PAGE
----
We use cookies to allow us and selected partners to improve your experience and our advertising. By continuing to browse you consent to our use of cookies. You can understand more and change your cookies preferences here.


When you click on a retailer link on our site, we may earn affiliate commission to help fund our not-for-profit mission.Find out more.

2 Mar 2020

Check your account: fake Revolut helpline advert targeted victims via Google

One victim lost £2,500 through the paid-for ads

Fraudsters paid for a Google ad posing as digital bank Revolut to trick victims into giving away personal details or transferring money, Which? Money can reveal.

The search engine has since taken down the online ad though it declined to tell us how long it had been up for. So it's worth checking your account if you recently searched for a Revolut number and used the first one that came up.

Which? spoke to one victim who had £2,500 stolen from his account after he searched for the 'Revolut helpline' to resolve problems with his card and ended up calling an 0800 number that put him straight through to criminals.

UPDATE June 2020 This scam has resurfaced alongside new phishing texts targeting Revolut users - read about these attacks here.

Be more money savvy

Get a firmer grip on your finances with the expert tips in our Money newsletter – it's free weekly.

This newsletter delivers free money-related content, along with other information about Which? Group products and services. Unsubscribe whenever you want. Your data will be processed in accordance with our Privacy policy

Fake Revolut number on Google

Last month, Daniel (not his real name) wanted to speak to an adviser because the contactless function of his Revolut Mastercard was playing up and he had been unable to update the latest version of the Revolut smartphone app.

He used Google to find the phone number for its customer services helpline and came across the ad shown below.

'I phoned the 0800 number and spoke to a person who said his name was Andy and confirmed that I was talking to Revolut', Daniel told Which?.

'He said he needed to take control of my mobile to get the app working. He used my laptop camera to see the display on my mobile screen.'

The bank transfer scam

Having apparently got the app working, Andy passed him over to 'Brian' who asked Daniel to load money onto the card to 'check authorisations'. He used a separate debit card to credit a total of £2,500.

'Although this seemed a strange request I didn't suspect anything at this stage since I believed I was talking to Revolut and that the money would go into my Revolut account. Andy then came back on the phone and said that my card should now work.'

When he tried the card the following morning it wouldn't work at all and the app displayed a zero balance. He phoned the 0800 number again and was told the money would be put back into his account soon - but he didn't believe this and quickly contacted his other bank to see if the payments could be stopped.

He was told to take up the matter with Revolut and sent a message via the in-app chat explaining he had been scammed and requesting its help to correct matters.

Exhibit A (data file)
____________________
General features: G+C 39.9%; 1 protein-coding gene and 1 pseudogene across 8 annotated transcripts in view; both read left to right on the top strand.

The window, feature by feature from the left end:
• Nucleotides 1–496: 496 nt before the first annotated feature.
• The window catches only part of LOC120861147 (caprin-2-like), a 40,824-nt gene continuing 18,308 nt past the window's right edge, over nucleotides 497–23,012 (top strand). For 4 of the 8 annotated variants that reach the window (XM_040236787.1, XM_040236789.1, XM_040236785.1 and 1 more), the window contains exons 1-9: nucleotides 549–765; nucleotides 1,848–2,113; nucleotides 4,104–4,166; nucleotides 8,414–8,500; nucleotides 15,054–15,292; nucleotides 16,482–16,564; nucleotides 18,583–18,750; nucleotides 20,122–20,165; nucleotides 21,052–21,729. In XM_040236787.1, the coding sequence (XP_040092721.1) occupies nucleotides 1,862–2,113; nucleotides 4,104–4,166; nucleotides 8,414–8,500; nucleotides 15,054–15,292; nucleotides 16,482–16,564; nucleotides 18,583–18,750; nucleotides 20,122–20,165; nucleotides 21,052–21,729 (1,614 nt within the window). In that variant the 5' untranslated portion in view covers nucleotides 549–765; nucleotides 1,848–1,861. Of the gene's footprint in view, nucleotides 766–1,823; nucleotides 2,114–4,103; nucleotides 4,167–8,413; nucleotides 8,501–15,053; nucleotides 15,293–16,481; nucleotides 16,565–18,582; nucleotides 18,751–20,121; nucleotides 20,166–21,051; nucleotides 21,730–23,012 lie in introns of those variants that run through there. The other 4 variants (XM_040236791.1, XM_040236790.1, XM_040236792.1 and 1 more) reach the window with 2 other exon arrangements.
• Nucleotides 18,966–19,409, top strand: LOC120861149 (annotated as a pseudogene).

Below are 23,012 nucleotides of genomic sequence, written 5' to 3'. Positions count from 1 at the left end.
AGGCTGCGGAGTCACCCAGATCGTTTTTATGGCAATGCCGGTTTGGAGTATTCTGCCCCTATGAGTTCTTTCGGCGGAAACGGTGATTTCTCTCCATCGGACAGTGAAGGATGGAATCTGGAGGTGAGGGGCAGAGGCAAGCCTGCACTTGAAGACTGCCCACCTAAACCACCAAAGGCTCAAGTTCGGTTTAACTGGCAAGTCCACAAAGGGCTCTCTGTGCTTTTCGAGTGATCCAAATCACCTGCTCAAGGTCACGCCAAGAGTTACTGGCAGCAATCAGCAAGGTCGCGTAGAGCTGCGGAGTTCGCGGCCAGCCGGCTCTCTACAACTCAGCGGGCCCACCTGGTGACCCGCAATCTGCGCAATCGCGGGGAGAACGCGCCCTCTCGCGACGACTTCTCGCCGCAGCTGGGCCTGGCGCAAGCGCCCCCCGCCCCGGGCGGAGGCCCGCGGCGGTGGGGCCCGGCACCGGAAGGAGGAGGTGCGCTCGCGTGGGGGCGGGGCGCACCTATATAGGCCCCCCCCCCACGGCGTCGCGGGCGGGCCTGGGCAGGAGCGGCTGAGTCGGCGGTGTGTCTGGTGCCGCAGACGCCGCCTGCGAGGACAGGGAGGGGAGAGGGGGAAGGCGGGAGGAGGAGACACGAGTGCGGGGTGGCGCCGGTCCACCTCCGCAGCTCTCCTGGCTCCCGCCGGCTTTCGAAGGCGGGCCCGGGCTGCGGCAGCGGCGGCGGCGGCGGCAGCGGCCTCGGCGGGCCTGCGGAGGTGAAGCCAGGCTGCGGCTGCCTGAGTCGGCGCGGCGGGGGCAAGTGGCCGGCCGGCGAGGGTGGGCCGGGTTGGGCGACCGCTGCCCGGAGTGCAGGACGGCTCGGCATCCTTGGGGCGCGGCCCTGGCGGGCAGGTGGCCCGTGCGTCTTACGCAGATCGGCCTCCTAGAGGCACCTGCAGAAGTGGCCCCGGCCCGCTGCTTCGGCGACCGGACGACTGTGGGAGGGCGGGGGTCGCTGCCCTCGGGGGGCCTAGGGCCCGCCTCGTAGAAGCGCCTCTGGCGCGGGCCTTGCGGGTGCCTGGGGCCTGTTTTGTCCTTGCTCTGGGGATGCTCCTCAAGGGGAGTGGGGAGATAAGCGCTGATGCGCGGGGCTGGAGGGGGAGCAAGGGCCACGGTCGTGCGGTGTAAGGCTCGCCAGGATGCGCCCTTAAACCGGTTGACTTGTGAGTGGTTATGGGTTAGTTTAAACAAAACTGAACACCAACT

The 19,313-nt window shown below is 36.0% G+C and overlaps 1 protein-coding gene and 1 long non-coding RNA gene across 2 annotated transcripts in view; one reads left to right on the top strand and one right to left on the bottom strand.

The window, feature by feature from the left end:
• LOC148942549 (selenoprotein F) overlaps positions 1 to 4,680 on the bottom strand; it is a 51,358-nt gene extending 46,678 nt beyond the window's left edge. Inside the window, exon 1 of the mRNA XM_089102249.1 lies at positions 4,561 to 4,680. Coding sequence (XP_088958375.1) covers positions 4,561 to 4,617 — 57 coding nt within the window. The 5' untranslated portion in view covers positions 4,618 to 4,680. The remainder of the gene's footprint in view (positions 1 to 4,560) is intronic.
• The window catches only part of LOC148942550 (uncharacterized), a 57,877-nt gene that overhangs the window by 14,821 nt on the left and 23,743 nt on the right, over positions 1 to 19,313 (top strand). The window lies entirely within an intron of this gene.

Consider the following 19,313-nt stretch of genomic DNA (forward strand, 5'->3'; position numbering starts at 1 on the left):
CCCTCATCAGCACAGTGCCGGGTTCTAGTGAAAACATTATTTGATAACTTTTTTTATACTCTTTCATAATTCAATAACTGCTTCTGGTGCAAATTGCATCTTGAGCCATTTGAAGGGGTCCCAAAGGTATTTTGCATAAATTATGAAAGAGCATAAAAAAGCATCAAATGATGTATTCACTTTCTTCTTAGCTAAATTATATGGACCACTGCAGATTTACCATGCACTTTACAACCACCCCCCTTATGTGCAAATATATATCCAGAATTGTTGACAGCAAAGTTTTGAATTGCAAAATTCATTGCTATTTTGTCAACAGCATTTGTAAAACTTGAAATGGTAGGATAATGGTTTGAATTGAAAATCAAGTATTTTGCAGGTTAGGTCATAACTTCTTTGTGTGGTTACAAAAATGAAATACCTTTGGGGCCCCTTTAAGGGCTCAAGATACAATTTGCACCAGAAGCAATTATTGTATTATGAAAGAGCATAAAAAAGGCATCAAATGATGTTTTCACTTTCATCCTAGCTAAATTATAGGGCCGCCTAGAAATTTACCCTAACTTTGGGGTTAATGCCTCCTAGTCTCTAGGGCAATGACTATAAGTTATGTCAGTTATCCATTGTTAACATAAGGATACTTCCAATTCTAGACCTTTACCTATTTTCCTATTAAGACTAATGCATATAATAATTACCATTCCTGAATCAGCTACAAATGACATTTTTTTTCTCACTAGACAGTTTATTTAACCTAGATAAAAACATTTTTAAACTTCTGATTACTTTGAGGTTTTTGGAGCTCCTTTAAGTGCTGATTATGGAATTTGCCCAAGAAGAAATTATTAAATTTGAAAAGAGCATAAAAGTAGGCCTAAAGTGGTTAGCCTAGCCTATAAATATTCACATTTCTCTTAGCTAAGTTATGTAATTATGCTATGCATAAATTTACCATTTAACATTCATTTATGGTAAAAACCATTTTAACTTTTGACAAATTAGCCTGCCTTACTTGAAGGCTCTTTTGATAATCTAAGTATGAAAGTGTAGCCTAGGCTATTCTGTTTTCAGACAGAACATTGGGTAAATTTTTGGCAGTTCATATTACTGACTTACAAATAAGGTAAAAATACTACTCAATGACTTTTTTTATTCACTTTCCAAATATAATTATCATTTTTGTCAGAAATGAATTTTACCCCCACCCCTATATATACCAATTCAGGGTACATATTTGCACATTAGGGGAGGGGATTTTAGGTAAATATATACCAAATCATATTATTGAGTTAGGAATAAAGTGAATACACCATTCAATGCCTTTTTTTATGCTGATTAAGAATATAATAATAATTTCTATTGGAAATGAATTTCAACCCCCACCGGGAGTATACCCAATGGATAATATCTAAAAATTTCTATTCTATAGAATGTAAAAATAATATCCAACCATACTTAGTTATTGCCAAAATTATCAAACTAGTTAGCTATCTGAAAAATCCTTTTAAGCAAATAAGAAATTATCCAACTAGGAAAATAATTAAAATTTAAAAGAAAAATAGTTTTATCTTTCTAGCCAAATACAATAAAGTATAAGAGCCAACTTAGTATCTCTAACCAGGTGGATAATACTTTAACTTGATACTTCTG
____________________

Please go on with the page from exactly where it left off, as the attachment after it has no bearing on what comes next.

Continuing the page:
How Revolut responded to the scam

The initial responses were from a chat 'robot' before he got through to a live agent who said this would be passed on to the appropriate team. Four days later, he still had no reply and sent another message stressing the urgency.

Seven days after he had first warned Revolut of the scam and following Which? contacting the Revolut press office about our concerns, he was sent a message with further questions before being asked to send proof of his identity. Revolut refunded him in full.

He said:'Because it was not possible to actually speak to a Revolut adviser on the phone it caused serious and unacceptable delays in resolving this problem. If I had spoken to a person at Revolut straightaway, it could have stopped the payments since at this point they were still pending.'

A Revolut spokesperson told Which?: '[we are] fully aware of the risk the industry faces of customers being coerced by organised criminals, and our sophisticated and comprehensive anti-fraud systems have a strong track record of spotting, stopping and reporting criminal activity.

'We will continue to invest heavily in anti-fraud technology and evaluate fraud cases on an individual basis. In this case, the funds have been returned in full.u201d

Beware malicious Google ads

Google was unable to tell Which? how long the ad had been online, which company had taken it out or which search terms the ad was targeting.

It did confirm that this ad breached its 'unacceptable business practices policy', which prohibits ads from concealing or misstating information about the business, product or service - or enticing users to part with money or information under false or unclear pretences.

We asked what steps Google will take to ensure that the same company doesn't take out similar ads with fraudulent intent.

A spokesperson confirmed that Google has processes in play to address this but said it can't share enforcement practices as this could risk allowing fraudulent businesses and individuals to know its methods and how to circumvent them.

It told Which?: 'Because we want the ads people see on Google to be useful and relevant, we have policies that determine which ads we allow and prohibit on our platforms. If we discover sites that are breaking this rule, we take appropriate action.